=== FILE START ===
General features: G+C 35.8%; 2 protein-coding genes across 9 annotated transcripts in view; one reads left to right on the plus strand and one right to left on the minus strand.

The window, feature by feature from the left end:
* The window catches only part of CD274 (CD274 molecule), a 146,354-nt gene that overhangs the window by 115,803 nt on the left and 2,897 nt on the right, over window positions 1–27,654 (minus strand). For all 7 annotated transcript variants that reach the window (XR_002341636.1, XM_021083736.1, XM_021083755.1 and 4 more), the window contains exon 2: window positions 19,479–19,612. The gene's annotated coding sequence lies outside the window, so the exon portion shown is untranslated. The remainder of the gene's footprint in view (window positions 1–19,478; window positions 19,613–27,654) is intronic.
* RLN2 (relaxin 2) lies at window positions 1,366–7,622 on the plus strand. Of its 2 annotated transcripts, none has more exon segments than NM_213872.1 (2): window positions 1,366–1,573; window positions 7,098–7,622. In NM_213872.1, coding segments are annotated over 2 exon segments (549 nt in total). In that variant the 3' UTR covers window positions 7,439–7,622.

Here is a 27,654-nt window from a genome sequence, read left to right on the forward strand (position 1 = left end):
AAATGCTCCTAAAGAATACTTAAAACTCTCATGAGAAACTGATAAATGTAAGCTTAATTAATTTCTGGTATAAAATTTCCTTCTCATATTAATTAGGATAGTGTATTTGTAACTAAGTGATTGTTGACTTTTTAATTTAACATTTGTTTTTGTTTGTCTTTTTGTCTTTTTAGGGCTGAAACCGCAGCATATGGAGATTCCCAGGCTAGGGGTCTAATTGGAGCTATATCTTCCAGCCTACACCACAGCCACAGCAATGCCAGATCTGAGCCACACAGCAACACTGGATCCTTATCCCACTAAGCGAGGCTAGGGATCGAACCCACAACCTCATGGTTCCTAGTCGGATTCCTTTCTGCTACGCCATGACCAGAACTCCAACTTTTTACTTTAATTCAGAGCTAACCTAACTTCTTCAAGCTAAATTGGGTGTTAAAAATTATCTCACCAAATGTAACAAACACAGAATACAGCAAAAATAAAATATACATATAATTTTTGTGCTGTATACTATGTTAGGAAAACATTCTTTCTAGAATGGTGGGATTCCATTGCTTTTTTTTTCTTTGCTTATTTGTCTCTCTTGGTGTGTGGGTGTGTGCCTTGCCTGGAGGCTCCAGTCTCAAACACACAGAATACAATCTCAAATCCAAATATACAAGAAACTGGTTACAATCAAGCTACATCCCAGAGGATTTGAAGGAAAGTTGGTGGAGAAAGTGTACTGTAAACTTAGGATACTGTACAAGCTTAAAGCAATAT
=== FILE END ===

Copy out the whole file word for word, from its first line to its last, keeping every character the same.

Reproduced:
General features: G+C 35.8%; 2 protein-coding genes across 9 annotated transcripts in view; one reads left to right on the plus strand and one right to left on the minus strand.

The window, feature by feature from the left end:
* The window catches only part of CD274 (CD274 molecule), a 146,354-nt gene that overhangs the window by 115,803 nt on the left and 2,897 nt on the right, over window positions 1–27,654 (minus strand). For all 7 annotated transcript variants that reach the window (XR_002341636.1, XM_021083736.1, XM_021083755.1 and 4 more), the window contains exon 2: window positions 19,479–19,612. The gene's annotated coding sequence lies outside the window, so the exon portion shown is untranslated. The remainder of the gene's footprint in view (window positions 1–19,478; window positions 19,613–27,654) is intronic.
* RLN2 (relaxin 2) lies at window positions 1,366–7,622 on the plus strand. Of its 2 annotated transcripts, none has more exon segments than NM_213872.1 (2): window positions 1,366–1,573; window positions 7,098–7,622. In NM_213872.1, coding segments are annotated over 2 exon segments (549 nt in total). In that variant the 3' UTR covers window positions 7,439–7,622.

Here is a 27,654-nt window from a genome sequence, read left to right on the forward strand (position 1 = left end):
AAATGCTCCTAAAGAATACTTAAAACTCTCATGAGAAACTGATAAATGTAAGCTTAATTAATTTCTGGTATAAAATTTCCTTCTCATATTAATTAGGATAGTGTATTTGTAACTAAGTGATTGTTGACTTTTTAATTTAACATTTGTTTTTGTTTGTCTTTTTGTCTTTTTAGGGCTGAAACCGCAGCATATGGAGATTCCCAGGCTAGGGGTCTAATTGGAGCTATATCTTCCAGCCTACACCACAGCCACAGCAATGCCAGATCTGAGCCACACAGCAACACTGGATCCTTATCCCACTAAGCGAGGCTAGGGATCGAACCCACAACCTCATGGTTCCTAGTCGGATTCCTTTCTGCTACGCCATGACCAGAACTCCAACTTTTTACTTTAATTCAGAGCTAACCTAACTTCTTCAAGCTAAATTGGGTGTTAAAAATTATCTCACCAAATGTAACAAACACAGAATACAGCAAAAATAAAATATACATATAATTTTTGTGCTGTATACTATGTTAGGAAAACATTCTTTCTAGAATGGTGGGATTCCATTGCTTTTTTTTTCTTTGCTTATTTGTCTCTCTTGGTGTGTGGGTGTGTGCCTTGCCTGGAGGCTCCAGTCTCAAACACACAGAATACAATCTCAAATCCAAATATACAAGAAACTGGTTACAATCAAGCTACATCCCAGAGGATTTGAAGGAAAGTTGGTGGAGAAAGTGTACTGTAAACTTAGGATACTGTACAAGCTTAAAGCAATAT